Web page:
The Quietus - A new rock music and pop culture website


Johny Lamb , July 26th, 2021 07:58

Johny Lamb finds deft beauty in an album of ambient driftworks by Yekaterinburg's Metra.Vestlud

∞ is, as far as I can tell, the fifth album by Russian electronic artist Metra.Vestlud (Artem Dultsev), released on the new(ish) Kofla Tapes label, and is a record that seems to be primarily inspired by the experience of becoming a father. Which is, as sentimental as it is, a quite lovely thing to work with. But, in the realm of PR, this narrative has got in the way a bit. The press release waxes on this theme as though a preternatural serendipity brings things together between artist and label in a hitherto improbable fashion that is both irksome and tells us nothing whatsoever about the music.

On a different day, I might have left this alone, but I’m glad I didn’t.

There’s a lot to enjoy here. I do have one more small complaint though, the project is claimed to be a “protest against the standard principles of sound recording and musical theory”, yet this is tempered tuning, recognisable modes and scales, fairly standard harmonic textures, recognisable intervals, and even pretty basic cadences. Pierre Schaeffer he most certainly is not (at least not on this record). Dultsev doesn’t need to claim this kind of experimentalism here, as what he has done is of a standard that stands up on its own terms.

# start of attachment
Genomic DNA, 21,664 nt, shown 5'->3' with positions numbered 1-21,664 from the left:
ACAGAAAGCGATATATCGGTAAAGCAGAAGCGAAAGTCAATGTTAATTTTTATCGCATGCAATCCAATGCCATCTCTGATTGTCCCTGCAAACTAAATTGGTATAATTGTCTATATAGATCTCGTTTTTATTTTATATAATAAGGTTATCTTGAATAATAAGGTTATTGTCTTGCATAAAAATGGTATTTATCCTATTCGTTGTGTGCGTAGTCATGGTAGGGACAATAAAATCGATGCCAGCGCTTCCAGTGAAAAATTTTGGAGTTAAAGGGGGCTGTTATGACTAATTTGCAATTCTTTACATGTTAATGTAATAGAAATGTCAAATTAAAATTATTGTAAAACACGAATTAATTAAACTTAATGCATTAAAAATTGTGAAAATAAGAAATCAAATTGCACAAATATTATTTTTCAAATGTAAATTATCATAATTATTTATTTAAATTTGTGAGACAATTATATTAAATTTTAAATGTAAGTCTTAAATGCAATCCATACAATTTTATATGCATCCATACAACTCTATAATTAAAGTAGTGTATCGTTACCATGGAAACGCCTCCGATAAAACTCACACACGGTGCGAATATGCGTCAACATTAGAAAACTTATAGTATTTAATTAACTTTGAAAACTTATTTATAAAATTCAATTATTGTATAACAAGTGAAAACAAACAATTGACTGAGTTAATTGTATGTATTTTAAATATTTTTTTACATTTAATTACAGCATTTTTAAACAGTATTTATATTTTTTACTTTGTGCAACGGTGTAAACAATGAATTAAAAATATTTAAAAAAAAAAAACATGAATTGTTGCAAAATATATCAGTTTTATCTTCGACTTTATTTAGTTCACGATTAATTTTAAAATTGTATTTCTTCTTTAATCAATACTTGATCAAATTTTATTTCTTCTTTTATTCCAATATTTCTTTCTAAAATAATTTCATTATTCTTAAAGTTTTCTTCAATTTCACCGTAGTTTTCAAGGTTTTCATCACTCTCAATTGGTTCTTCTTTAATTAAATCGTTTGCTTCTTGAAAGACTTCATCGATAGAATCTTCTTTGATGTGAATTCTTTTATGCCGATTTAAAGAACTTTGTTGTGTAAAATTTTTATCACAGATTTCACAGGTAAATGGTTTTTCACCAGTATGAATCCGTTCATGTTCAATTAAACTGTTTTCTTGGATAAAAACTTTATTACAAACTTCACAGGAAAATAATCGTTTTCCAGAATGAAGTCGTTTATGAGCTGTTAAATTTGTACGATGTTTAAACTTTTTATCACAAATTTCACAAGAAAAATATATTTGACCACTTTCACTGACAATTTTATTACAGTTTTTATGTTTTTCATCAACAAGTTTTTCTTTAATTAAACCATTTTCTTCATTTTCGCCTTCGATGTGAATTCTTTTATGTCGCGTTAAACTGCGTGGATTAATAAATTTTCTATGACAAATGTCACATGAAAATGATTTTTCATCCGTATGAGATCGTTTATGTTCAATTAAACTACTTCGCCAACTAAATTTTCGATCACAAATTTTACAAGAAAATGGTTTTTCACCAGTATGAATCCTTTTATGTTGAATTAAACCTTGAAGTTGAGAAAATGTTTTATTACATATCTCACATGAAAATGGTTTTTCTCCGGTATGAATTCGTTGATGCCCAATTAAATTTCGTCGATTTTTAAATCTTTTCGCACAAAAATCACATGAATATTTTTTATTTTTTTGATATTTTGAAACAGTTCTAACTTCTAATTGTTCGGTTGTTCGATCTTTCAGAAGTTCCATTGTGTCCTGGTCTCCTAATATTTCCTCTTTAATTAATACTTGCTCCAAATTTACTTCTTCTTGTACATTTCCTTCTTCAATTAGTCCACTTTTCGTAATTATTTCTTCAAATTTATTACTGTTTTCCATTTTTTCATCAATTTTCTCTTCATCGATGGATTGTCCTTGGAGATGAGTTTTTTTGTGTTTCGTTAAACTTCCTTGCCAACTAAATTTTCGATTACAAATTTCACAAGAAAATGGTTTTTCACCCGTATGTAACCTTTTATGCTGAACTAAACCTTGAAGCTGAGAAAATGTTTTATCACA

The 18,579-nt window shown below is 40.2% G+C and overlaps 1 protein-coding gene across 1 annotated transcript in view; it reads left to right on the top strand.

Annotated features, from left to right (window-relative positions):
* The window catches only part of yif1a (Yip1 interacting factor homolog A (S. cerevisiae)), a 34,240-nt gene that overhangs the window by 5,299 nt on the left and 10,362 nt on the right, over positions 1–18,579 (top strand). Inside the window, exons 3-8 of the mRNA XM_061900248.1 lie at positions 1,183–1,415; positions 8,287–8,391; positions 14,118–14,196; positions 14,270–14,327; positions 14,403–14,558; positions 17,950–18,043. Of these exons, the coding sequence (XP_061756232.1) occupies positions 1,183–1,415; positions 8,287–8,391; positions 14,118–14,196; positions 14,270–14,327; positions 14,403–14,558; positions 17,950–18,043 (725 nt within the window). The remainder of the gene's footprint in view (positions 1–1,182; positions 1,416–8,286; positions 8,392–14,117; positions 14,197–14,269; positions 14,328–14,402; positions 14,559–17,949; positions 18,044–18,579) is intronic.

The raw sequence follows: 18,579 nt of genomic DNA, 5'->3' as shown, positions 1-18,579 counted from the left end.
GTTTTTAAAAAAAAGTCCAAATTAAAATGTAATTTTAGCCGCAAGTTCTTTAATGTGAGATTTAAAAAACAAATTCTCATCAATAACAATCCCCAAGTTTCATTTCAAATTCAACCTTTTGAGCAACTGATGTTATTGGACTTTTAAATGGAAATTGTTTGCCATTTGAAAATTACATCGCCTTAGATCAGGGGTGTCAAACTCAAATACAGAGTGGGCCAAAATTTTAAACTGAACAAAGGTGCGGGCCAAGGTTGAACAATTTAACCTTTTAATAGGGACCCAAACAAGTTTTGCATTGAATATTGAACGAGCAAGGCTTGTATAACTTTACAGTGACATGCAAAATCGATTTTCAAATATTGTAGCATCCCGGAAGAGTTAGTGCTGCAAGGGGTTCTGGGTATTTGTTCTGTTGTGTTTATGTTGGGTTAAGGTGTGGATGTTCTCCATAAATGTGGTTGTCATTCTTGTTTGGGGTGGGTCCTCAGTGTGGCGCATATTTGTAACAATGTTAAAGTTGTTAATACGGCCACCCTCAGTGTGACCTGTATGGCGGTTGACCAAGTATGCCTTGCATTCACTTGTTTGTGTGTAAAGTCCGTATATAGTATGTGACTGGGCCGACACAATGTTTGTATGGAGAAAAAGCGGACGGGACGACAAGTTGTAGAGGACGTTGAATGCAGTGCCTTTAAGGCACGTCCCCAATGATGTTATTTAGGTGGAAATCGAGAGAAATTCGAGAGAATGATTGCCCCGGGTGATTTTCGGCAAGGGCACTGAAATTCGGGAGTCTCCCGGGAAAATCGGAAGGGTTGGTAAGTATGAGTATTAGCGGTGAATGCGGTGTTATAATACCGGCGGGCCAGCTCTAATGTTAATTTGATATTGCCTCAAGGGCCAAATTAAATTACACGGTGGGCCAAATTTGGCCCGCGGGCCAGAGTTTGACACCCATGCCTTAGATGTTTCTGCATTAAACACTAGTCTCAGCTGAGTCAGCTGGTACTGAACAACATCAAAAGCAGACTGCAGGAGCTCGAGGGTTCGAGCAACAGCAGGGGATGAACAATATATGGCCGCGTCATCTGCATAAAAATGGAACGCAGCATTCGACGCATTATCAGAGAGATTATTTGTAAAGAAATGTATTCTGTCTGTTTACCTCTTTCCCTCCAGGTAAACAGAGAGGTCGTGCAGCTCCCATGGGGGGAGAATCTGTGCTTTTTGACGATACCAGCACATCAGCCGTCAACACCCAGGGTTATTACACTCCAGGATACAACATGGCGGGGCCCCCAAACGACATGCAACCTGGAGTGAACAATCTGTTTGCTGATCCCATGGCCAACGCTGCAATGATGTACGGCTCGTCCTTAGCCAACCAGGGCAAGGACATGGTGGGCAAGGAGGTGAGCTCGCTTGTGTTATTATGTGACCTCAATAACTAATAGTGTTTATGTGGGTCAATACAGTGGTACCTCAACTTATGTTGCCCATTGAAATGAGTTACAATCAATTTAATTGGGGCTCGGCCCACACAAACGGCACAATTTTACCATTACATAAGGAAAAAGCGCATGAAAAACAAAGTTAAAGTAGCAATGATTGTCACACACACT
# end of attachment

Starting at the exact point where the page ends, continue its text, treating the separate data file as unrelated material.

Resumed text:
What we actually have is a shimmering and warm collection of ambient drone-based pieces that form the bedrock of his emotional state. It’s an intuitive process where he works primarily with major keys and allows pretty melodic gestures to work within a brightly woven tapestry of textured backdrops. ‘Heterochromic Flowers’ does this really well, I think, where the melodic contour walks downwards between the fifth and third, giving a feeling not unlike watching the closing of a flower.

If there is a resistance to standard compositional or theoretical methods, then it is probably rhythmic. While at face value, tempos seem fairly uncomplicated within musical phrases, what surrounds is not tethered to the grid and the work unfolds at multiple paces for a rich and organic experience. And it is at the interstices of these sounds that the album is at its best because it actually allows in moments of near dissonance and even atonality. I for one, would love to hear these elements of his output privileged over the melodies and more purposefully explored. I like these parts of his music the most, the unsynchronised delays in ‘Spring Walks in the Bird Park’ or the changing speed of tremolo sounds in ‘Birth Awareness Swirls in the Air’. Dultsev displays a really deft touch here and it is these elements of the music that start to build a rich and beautiful world that seems to belong to the natural world in some way.

This is an appropriately sentimental album, given his preoccupation with impending fatherhood, which for some may feel a little saccharine. But if you do invest some time here, and don’t mind the odd detour into the New Age end of the scale, you’ll find it an ultimately rewarding collection from an artist with a great deal of potential.